Fixer Upper host Joanna Gaines is pictured in her kitchen set for her new show Magnolia Table.

Joanna Gaines goes from interior design to kitchen duty on Magnolia Table. Photo courtesy Magnolia Network.

After a year without Chip and Joanna Gaines turned into two because of COVID-19, the Fixer Upper stars returned to the airwaves this week with the soft launch of their new Magnolia Network. I say soft because it is rolling out in phases, and somewhat confusingly: For now, it’s rolled into the launch of Discovery Inc.’s Discovery+.

With more than a dozen networks and 55,000-plus episodes, the new streaming service offers a TV smorgasbord, ranging from BBC nature shows to Lifetime dramas to the new Waco-centric Magnolia Network in what Discovery is calling “the largest-ever content offering of any new streaming service” to date.

New episodes of Fixer Upper won’t be out until the end of the month, but I had the chance to check out a few episodes of Joanna’s new cooking show, Magnolia Table, along with a bevy of “making of Magnolia Network” shorts and episodes of two more Texas-based programs.

The Fieldhouse is Fixer Upper for people in need of a remodeling—body and soul. It’s centered on an Abilene gym/athletic complex co-owned by former Baylor Bear football player Justin Bane, who says he’s “in the business of getting people back to being their best.” In the first episode, we meet a young woman named Victoria with a history of eating disorders who wants to slim down for her wedding day and improve her mindset.

Her story is intertwined with Bane’s origin story. We learn about how football was a way out of poverty for him, how his dream was dashed with a broken femur, and how he clawed his way from working at Walmart to getting into the gym business. As with Waco in Fixer Upper, Abilene is given plenty of play via drone shots of its sunbaked downtown, waving fields of tall grass, and wind farms thrumming over the flatlands.

There is more of a big city feel to Self Employed, hosted by Fort Worth barbershop owner-turned-entrepreneur Jonathan Morris. This show is similar to Bar Rescue or Kitchen Nightmares, albeit with a flipped premise, where Morris seeks out successful entrepreneurs and has them show viewers how they’ve made it. In the premiere, he heads east from Panther City and into Big D to interview former city of Dallas civil engineer Val Jean-Bart, a Haitian immigrant whose mother’s final years and death saw him reborn with a new mission as the cheesecake king of the metroplex. It’s a short episode (only 16 minutes) with a heart-tugging story and vivid footage of Jean-Bart’s colorful bakeries and droolworthy confections.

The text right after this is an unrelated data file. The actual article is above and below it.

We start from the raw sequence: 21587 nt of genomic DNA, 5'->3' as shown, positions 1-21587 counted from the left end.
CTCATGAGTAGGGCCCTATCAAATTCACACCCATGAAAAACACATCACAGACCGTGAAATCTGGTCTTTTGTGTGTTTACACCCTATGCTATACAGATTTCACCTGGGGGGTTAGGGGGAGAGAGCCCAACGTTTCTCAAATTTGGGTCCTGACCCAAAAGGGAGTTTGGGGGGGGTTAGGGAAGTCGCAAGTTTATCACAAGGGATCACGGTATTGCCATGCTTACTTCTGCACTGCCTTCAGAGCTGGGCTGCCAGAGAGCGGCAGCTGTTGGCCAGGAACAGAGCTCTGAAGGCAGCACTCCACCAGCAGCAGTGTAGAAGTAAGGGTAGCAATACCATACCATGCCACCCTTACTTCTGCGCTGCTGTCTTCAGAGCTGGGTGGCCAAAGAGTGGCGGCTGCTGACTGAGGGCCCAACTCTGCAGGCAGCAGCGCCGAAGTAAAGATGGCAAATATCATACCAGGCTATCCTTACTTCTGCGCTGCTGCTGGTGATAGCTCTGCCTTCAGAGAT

Self Employed host Jonathan Morris. Photo courtesy Magnolia Network.

And so on to Chip and Joanna. While I’d heard of them, I’d never seen a second of them in action. All I knew was “something something Waco, something something shiplap (whatever that is),” so this was all terra incognita to me.

The first thing I noticed was that the difference between the shows and the promotional “making of” episodes was jarring. In some of the non-promotional programming, it’s as if it’s 2019 still. For instance, in Joanna’s Magnolia Table, the pandemic seems inconceivable, alone as she is (aside from the film crew) in a quasi-rustic, characteristically open kitchen (it’s a set, but I am made to understand it’s very much in her style), whipping up Lebanese family feasts. There’s fatayer, salad, hummus, and baklava one week, and a Friendsgiving casserole-centered repast the next.

Along the way, she dispenses hard-earned kitchen wisdom, such as, “There’s a fine line between perfection and crap, and I’m trying to find that middle place,” and “If you don’t have a good knife, you are working harder and not smarter.” Those two Joanna-isms had me nodding along in agreement.

Hers are complex menus in the Martha Stewart vein as opposed to the one-pot jumbles of the harried working family. I could see her teaming up with Houston rapper Bun B, who makes 60-second Youtube shorts called Trill Mealz with his young daughter. Like Martha and Snoop Dogg, Joanna Gaines and Bun B could have a kitchen throwdown, a Texan analog to Potluck Dinner Party TV Show.